When they fall, they will fall like a stone, because nobody wants to pay a transaction tax on a falling knife. So of course we will see a greater propensity to boom (prices increasing, nobody worries too much about stamp duty) and bust (prices fall, government prints more money to make up the lost tax and to cope with the other elements of a bust market).
    Maybe a CGT with a minimum cut-off, say up to £100K profit is tax free, then low stamp duty combination would keep the market moving but not cripple it and lead to more QE when prices fell?

  32. Iain Gill
    Posted December 5, 2014 at 7:13 pm | Permalink

    While the sharp graduations needed fixing, the way its been done, and the timing, its just going to add more to house price inflation. Houses are really not worth the money they are changing hands for. Its silly of the political bubble to continually manipulate the market like this, please please stop all this manipulation and let house prices fall to levels of similar countries.

  33. Denis Cooper
    Posted December 5, 2014 at 7:15 pm | Permalink

    I was surprised to see these changes being described on TV as a “radical” reform of the system; I would say “significant”, and “useful”, and “sensible”, and “long overdue”, but not “radical”.

    A “radical” reform would be to abolish the upfront transaction tax, stamp duty, based solely on purchase price, and instead apply some form of capital gains tax on the profits actually made on resale of the property.

    Of course there would have to be a long transitional period during which houses which last changed hands under the old stamp duty regime would be exempt from the new capital gains tax when they were resold, nobody would be expected to pay both.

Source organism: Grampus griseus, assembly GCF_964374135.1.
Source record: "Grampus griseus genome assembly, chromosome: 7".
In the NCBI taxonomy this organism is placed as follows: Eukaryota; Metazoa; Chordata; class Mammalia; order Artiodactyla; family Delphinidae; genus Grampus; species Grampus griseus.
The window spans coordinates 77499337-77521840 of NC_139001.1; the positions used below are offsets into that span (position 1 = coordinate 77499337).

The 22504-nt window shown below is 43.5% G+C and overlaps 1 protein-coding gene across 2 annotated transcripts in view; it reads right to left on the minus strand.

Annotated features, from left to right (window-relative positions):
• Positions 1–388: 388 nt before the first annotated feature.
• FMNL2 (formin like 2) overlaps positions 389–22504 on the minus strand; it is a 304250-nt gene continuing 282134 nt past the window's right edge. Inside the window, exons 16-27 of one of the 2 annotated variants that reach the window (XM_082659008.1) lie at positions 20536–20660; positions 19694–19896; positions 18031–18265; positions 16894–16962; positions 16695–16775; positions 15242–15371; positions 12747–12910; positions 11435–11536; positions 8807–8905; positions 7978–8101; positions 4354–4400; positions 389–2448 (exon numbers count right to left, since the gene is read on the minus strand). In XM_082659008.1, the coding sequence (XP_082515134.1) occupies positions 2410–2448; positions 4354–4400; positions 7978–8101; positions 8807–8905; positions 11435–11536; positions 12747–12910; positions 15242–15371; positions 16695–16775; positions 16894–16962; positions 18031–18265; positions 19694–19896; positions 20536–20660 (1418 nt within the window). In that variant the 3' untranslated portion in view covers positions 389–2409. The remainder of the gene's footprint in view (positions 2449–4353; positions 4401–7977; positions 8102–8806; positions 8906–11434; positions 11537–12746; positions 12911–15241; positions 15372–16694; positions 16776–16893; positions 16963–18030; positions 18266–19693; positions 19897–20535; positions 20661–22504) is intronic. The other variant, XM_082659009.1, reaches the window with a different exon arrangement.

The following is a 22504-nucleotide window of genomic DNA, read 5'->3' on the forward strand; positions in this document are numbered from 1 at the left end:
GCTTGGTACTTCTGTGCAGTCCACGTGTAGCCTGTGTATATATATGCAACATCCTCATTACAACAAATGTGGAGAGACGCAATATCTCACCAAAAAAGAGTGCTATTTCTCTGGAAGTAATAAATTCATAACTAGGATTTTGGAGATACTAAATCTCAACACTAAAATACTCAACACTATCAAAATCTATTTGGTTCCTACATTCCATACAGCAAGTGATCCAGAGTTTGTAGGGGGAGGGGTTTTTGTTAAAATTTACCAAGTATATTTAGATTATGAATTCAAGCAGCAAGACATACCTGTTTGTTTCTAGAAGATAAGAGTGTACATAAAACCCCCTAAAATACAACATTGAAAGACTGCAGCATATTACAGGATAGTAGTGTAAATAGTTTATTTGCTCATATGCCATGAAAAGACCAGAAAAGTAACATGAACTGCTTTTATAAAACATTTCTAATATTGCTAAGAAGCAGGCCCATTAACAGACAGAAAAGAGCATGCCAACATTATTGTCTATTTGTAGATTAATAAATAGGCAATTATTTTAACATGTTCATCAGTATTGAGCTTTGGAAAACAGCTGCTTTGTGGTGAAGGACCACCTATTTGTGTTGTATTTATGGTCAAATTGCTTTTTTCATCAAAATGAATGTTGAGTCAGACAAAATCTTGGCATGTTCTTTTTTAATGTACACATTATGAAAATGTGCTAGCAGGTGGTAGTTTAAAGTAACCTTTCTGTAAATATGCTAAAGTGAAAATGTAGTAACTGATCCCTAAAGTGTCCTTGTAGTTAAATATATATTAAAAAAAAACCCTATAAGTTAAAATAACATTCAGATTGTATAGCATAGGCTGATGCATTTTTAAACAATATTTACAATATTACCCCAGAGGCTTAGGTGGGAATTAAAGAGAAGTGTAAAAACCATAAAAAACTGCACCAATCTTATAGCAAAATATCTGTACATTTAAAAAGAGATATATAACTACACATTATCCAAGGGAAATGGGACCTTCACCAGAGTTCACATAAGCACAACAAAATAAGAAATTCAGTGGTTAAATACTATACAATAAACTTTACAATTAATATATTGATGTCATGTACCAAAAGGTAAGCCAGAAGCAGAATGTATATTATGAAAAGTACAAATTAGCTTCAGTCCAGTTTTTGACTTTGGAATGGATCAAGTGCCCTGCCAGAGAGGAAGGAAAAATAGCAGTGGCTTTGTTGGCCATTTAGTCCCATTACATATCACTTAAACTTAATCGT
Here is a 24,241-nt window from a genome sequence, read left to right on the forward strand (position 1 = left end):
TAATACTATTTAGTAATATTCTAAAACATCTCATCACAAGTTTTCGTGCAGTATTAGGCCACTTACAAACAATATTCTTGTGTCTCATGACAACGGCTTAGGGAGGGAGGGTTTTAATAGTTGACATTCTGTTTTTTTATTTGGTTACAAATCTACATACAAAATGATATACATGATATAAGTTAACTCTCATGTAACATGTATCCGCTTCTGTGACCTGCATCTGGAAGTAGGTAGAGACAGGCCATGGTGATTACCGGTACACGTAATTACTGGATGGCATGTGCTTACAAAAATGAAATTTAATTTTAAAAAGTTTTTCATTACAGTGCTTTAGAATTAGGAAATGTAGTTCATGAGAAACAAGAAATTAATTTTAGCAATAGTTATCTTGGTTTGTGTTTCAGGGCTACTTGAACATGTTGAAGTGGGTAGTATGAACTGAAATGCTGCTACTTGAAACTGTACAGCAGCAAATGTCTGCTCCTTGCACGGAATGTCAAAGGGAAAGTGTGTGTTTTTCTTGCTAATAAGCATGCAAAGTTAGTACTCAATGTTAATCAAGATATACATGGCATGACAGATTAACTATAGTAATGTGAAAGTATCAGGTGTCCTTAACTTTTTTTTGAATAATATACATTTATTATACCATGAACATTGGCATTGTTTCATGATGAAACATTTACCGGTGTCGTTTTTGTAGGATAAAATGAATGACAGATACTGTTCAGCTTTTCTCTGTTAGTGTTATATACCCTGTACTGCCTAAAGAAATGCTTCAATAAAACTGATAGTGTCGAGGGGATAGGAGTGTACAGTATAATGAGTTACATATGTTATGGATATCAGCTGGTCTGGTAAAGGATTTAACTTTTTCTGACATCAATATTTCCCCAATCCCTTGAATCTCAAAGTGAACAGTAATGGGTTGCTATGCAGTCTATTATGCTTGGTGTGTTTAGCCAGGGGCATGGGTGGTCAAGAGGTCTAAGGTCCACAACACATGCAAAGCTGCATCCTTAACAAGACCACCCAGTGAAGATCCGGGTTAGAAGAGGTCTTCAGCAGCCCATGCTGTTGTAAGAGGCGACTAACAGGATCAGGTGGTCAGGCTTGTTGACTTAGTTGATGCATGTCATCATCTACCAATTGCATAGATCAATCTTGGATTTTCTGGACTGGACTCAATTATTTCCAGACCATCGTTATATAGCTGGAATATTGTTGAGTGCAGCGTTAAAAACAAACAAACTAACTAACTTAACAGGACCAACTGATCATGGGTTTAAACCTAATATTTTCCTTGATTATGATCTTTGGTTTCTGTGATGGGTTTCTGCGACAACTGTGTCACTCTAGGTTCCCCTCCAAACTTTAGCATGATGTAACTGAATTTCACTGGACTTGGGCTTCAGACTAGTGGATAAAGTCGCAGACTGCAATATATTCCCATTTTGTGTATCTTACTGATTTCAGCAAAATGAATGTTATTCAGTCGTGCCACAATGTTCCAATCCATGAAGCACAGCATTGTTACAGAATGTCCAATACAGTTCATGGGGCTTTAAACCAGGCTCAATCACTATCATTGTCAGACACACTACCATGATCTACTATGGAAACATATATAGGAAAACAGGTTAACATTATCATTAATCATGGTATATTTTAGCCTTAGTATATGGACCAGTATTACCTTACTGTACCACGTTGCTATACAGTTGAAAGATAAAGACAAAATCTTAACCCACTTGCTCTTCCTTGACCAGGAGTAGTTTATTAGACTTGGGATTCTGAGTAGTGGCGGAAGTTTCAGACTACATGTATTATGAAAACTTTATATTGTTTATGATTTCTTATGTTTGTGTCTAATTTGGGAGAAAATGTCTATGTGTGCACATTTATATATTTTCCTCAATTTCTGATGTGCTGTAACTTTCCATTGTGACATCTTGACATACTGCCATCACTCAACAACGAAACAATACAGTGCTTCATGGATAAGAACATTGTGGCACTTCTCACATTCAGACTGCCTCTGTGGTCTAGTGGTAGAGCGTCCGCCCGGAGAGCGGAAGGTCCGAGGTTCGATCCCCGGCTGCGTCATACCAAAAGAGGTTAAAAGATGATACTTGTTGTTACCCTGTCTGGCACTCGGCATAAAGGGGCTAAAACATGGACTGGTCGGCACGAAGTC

34. Max Dunbar
    Posted December 5, 2014 at 8:33 pm | Permalink

    Rather than discussing the various rates and thresholds of this tax can we just abolish it? After all if, as you are always saying, we need a flexible and motivated labour market why inhibit movement of people within the UK firstly by having a tax which restricts that very movement and secondly an asymmetric system that further distorts the housing market between the north and south of the nation. The newly proposed rules for Scotland just emphasise what this tax is really for – punishment of the middle-class or indeed anyone who has something to lose.
    Why argue on ground of the socialists’ choosing Dr Redwood?

  35. Margaret Brandreth-J
    Posted December 5, 2014 at 9:24 pm | Permalink

    selling your flat off John?

  36. Terry
    Posted December 6, 2014 at 11:21 am | Permalink

    Better still, we should go the American way.
    New York runs a type of Stamp Duty Tax (Closing Costs) that can include a 1% mansion tax for properties over $1 Million. For non-financed homes the Buyer’s Closing Costs are 1.5-2% including conveyancing. However, for those who take out a mortgage a Mortgage Tax is added which bumps up those costs to 5% or more. Ouch! Do they actually sell any mortgages with that tax liability?

    The Seller fare’s worse with a Closing Cost of 8% (Including brokers commission 6%) of the purchase price. Ouch again.

    On second thoughts, maybe we should stick with what we have.

    This move is clearly blatant electioneering and an attempt to push more of us into property buying thus even more into debt. Government manipulation of any market always ends in disaster. And the tears have yet to be spilt.

  • About John Redwood

    John Redwood won a free place at Kent College, Canterbury, and graduated from Magdalen College Oxford. He is a Distinguished fellow of All Souls, Oxford. A businessman by background, he has set up an investment management business, was both executive and non executive chairman of a quoted industrial PLC, and chaired a manufacturing company with factories in Birmingham, Chicago, India and China. He is the MP for Wokingham, first elected in 1987.